Now ‘confirm’ your expectations, that have built up further and further during the last few moments in time, that you have patiently kept in check through the previous eighth note, and with an air of satisfaction / relief / puzzlement, etc.: any emotion will do, by playing the missing note (d5). If, for example, it meets your expectations, say to yourself something like “I knew all along it was going to sound this”.
What we are discussing in the last two paragraphs falls under the heading of “hearing the missing sounds”. Or, play it in such a way that even the listener can sense, vaguely, or more specifically, what the missing note or notes are.
If all we heard is the fourth between the fs4 and b4, and no other sounds from the universe, including from what we have stored in our musical memory, any of the following note (or notes) will complete the empty fourth:
fs4-b4-d5 or fs4-b4-ds5 or ds4-fs4-a4-b4 or d4-fs4-a4-b4 or d4 f4-af4-b4
Here is another approach to the same opening three notes. It is sort of the reverse of the process just described. Don’t begin with just one note, but with a B Minor chord of many notes (for instance: b2-fs3-b3–d4-fs4-b4-d5. Follow that by the single note with which the piece starts. That single note will still retain the coloring, or mood, that it possessed by virtue of the presence of the other notes sounding with it.
Or, we can start with the same, full chord, and then gradually strip away notes from that chord, until at the end we leave just one note, for instance the first note of the piece. Through each stage in this process the notes that are left remaining retain the full power and effect of a B Minor chord.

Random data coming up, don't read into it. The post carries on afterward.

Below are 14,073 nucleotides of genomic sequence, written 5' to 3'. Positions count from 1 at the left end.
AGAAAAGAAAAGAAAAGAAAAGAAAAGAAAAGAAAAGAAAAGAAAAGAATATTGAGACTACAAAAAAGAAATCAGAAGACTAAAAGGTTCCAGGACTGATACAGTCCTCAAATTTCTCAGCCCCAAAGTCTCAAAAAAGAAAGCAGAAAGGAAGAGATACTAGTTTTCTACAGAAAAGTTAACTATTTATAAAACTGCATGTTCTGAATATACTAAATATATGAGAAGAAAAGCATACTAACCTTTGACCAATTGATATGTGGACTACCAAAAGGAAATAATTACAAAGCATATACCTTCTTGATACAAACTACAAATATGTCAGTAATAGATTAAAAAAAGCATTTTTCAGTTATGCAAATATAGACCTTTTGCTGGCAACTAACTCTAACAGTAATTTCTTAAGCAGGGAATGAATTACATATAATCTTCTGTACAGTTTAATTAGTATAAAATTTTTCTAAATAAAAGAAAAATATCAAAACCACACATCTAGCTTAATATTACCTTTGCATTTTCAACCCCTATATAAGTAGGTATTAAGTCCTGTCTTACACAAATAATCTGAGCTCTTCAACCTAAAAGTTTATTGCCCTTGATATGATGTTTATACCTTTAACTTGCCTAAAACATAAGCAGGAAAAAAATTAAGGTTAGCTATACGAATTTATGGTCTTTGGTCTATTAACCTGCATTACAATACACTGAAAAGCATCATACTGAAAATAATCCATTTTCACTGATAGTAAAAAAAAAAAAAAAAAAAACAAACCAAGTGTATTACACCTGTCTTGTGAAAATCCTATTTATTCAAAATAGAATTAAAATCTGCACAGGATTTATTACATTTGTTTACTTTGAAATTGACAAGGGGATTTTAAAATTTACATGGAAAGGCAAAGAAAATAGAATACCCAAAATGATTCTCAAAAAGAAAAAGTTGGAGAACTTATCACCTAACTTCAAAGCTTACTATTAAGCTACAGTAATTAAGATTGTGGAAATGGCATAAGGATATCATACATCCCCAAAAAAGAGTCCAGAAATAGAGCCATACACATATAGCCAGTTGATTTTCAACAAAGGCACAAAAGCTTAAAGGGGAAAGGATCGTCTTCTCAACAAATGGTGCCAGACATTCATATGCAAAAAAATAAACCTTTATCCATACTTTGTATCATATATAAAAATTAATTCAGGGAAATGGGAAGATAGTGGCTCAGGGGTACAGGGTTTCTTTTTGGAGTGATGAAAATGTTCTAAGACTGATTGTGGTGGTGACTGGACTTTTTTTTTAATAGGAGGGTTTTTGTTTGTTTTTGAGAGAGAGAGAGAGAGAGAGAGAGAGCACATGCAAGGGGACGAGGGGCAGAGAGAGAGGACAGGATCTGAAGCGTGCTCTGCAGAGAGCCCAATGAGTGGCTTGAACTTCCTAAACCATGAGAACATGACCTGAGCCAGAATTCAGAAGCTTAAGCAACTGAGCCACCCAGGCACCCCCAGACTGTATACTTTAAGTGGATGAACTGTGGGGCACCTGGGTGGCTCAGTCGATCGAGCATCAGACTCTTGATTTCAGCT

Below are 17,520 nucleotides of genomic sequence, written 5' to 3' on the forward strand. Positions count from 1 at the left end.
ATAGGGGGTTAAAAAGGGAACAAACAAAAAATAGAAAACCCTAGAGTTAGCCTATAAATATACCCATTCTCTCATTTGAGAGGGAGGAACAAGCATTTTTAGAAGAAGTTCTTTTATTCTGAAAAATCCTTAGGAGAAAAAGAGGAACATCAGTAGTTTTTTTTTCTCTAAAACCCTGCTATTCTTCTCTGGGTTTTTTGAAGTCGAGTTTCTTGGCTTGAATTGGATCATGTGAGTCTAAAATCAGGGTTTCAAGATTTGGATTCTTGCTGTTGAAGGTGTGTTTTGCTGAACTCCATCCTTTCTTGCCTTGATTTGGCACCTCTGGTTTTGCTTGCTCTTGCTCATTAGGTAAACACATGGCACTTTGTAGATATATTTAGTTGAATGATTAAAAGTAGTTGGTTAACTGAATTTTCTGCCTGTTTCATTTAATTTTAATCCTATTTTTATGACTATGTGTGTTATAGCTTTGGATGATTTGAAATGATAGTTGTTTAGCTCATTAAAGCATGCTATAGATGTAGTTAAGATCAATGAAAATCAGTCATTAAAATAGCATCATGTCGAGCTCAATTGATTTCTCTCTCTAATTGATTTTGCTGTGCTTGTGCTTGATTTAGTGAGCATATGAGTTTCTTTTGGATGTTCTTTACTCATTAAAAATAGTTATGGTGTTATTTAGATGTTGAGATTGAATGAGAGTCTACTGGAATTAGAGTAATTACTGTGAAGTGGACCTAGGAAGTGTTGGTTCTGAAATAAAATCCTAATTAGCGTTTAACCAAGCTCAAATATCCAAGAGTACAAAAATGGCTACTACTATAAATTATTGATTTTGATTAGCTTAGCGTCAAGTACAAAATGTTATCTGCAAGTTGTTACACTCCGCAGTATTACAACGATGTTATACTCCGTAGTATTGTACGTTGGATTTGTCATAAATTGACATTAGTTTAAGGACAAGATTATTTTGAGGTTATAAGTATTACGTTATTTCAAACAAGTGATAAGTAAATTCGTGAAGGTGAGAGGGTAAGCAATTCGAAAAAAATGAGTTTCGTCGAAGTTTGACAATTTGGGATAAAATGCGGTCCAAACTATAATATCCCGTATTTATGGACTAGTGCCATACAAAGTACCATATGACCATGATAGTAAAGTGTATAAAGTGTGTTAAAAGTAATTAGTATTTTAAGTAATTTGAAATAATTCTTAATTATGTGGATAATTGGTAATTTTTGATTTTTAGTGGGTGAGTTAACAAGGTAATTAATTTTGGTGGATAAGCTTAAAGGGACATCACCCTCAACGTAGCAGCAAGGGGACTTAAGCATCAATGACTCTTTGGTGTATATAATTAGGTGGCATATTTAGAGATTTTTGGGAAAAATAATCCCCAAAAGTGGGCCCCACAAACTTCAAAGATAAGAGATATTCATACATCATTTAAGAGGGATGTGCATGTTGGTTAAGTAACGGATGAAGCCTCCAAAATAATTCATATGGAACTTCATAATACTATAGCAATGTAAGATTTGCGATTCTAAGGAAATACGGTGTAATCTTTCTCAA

The end goal is, without physically playing the other notes of the chord, sound the b4 just as it would sound within the chord.
What applies to one note from a chord compared to a full orchestra, let us say, playing that chord in many voices and ranges, can apply to any chord we play in the piece, as compared to that same chord being elaborated over many octaves in a full symphony orchestra.
The process reminds me of the beginning of a poem by Wordsworth.
“There was a time when meadow, grove, and stream,
The earth, and every common sight,
To me did seem
Appareled in celestial light,
The glory and the freshness of a dream.
It is not now as it hath been of yore;
Turn wheresoe’er I may,
By night or day.
The things which I have seen I now can see no more.”
This is from the poem: “Ode: Intimations of Immortality from Recollections of Early Childhood”. The rest of the poem has to do with the possibility of retaining that celestial light or illumination that bathes even everyday things.
There is yet one more way of talking about this. It is also quasi poetical but scientific as well. When we play the piano, the sound of each individual note is already rich and complex in sound. Each such sound contains within it a firmly held together chord made up out of what are called the “partials”, or more commonly, the “overtones” of that note. So if we compare what we hear, when we listen to that note, to what, for example, a tuning fork (which has few overtones, and the ones it does last very briefly), sounds like intoning that sound, each individual piano note is found to be already rich and complex in sound. Bass tones evoke the higher overtones of heaven. And when our ears are open we hear the full panoply of pitches throughout the range of the piano.
When we play more than one note at a time, the higher notes in our chords often correspond to overtones of the lower notes in the chord, and these higher notes in the chord take upon them a fullness and resonance that they would not have minus the presence of the lower notes sounding with them.